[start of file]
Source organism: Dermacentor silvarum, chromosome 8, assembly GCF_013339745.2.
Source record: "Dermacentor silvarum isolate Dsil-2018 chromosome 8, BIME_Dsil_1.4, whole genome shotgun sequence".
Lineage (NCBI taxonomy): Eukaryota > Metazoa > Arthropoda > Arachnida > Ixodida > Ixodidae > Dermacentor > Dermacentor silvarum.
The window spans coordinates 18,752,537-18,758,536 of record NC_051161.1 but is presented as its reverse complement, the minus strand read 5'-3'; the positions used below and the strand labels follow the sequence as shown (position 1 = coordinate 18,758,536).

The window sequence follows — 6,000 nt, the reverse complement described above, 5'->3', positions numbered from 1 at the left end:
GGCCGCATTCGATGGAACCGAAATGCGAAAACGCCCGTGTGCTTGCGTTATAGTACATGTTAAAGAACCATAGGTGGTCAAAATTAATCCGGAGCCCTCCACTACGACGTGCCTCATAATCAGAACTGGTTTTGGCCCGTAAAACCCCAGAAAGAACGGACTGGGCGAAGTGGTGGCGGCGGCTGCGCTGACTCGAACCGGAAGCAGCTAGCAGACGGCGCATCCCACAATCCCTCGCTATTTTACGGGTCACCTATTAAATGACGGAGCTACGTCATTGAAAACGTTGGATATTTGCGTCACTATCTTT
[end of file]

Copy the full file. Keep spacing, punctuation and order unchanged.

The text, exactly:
Source organism: Dermacentor silvarum, chromosome 8, assembly GCF_013339745.2.
Source record: "Dermacentor silvarum isolate Dsil-2018 chromosome 8, BIME_Dsil_1.4, whole genome shotgun sequence".
Lineage (NCBI taxonomy): Eukaryota > Metazoa > Arthropoda > Arachnida > Ixodida > Ixodidae > Dermacentor > Dermacentor silvarum.
The window spans coordinates 18,752,537-18,758,536 of record NC_051161.1 but is presented as its reverse complement, the minus strand read 5'-3'; the positions used below and the strand labels follow the sequence as shown (position 1 = coordinate 18,758,536).

The window sequence follows — 6,000 nt, the reverse complement described above, 5'->3', positions numbered from 1 at the left end:
GGCCGCATTCGATGGAACCGAAATGCGAAAACGCCCGTGTGCTTGCGTTATAGTACATGTTAAAGAACCATAGGTGGTCAAAATTAATCCGGAGCCCTCCACTACGACGTGCCTCATAATCAGAACTGGTTTTGGCCCGTAAAACCCCAGAAAGAACGGACTGGGCGAAGTGGTGGCGGCGGCTGCGCTGACTCGAACCGGAAGCAGCTAGCAGACGGCGCATCCCACAATCCCTCGCTATTTTACGGGTCACCTATTAAATGACGGAGCTACGTCATTGAAAACGTTGGATATTTGCGTCACTATCTTT